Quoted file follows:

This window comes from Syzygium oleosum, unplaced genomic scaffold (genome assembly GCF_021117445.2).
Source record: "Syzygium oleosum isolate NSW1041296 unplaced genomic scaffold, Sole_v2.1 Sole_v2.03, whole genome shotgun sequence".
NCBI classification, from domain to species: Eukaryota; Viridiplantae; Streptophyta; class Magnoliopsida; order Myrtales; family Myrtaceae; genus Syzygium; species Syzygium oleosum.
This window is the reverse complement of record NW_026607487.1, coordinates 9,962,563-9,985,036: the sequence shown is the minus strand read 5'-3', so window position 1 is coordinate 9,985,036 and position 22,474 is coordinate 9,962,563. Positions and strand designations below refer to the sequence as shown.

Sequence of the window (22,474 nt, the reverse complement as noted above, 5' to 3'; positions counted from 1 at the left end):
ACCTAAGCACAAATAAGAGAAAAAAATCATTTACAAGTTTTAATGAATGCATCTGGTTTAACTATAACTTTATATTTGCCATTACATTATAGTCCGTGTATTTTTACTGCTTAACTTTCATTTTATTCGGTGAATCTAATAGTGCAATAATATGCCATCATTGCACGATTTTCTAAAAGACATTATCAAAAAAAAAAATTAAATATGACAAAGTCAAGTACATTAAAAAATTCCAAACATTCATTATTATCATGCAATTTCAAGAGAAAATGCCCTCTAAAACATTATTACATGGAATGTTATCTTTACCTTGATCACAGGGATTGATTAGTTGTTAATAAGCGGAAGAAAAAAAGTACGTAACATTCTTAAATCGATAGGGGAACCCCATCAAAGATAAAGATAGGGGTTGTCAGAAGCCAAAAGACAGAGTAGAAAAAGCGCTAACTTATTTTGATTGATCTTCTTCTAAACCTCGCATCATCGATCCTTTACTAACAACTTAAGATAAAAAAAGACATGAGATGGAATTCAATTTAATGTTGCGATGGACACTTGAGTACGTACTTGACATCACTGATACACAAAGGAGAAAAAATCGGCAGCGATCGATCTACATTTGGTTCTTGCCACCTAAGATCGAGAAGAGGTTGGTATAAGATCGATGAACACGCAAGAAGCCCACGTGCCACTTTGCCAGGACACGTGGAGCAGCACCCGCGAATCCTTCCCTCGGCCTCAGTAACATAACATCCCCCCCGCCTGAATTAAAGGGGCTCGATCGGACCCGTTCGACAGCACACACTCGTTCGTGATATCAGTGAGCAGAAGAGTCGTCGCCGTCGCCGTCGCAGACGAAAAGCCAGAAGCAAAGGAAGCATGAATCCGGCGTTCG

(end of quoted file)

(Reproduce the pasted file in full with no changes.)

This window comes from Syzygium oleosum, unplaced genomic scaffold (genome assembly GCF_021117445.2).
Source record: "Syzygium oleosum isolate NSW1041296 unplaced genomic scaffold, Sole_v2.1 Sole_v2.03, whole genome shotgun sequence".
NCBI classification, from domain to species: Eukaryota; Viridiplantae; Streptophyta; class Magnoliopsida; order Myrtales; family Myrtaceae; genus Syzygium; species Syzygium oleosum.
This window is the reverse complement of record NW_026607487.1, coordinates 9,962,563-9,985,036: the sequence shown is the minus strand read 5'-3', so window position 1 is coordinate 9,985,036 and position 22,474 is coordinate 9,962,563. Positions and strand designations below refer to the sequence as shown.

Sequence of the window (22,474 nt, the reverse complement as noted above, 5' to 3'; positions counted from 1 at the left end):
ACCTAAGCACAAATAAGAGAAAAAAATCATTTACAAGTTTTAATGAATGCATCTGGTTTAACTATAACTTTATATTTGCCATTACATTATAGTCCGTGTATTTTTACTGCTTAACTTTCATTTTATTCGGTGAATCTAATAGTGCAATAATATGCCATCATTGCACGATTTTCTAAAAGACATTATCAAAAAAAAAAATTAAATATGACAAAGTCAAGTACATTAAAAAATTCCAAACATTCATTATTATCATGCAATTTCAAGAGAAAATGCCCTCTAAAACATTATTACATGGAATGTTATCTTTACCTTGATCACAGGGATTGATTAGTTGTTAATAAGCGGAAGAAAAAAAGTACGTAACATTCTTAAATCGATAGGGGAACCCCATCAAAGATAAAGATAGGGGTTGTCAGAAGCCAAAAGACAGAGTAGAAAAAGCGCTAACTTATTTTGATTGATCTTCTTCTAAACCTCGCATCATCGATCCTTTACTAACAACTTAAGATAAAAAAAGACATGAGATGGAATTCAATTTAATGTTGCGATGGACACTTGAGTACGTACTTGACATCACTGATACACAAAGGAGAAAAAATCGGCAGCGATCGATCTACATTTGGTTCTTGCCACCTAAGATCGAGAAGAGGTTGGTATAAGATCGATGAACACGCAAGAAGCCCACGTGCCACTTTGCCAGGACACGTGGAGCAGCACCCGCGAATCCTTCCCTCGGCCTCAGTAACATAACATCCCCCCCGCCTGAATTAAAGGGGCTCGATCGGACCCGTTCGACAGCACACACTCGTTCGTGATATCAGTGAGCAGAAGAGTCGTCGCCGTCGCCGTCGCAGACGAAAAGCCAGAAGCAAAGGAAGCATGAATCCGGCGTTCG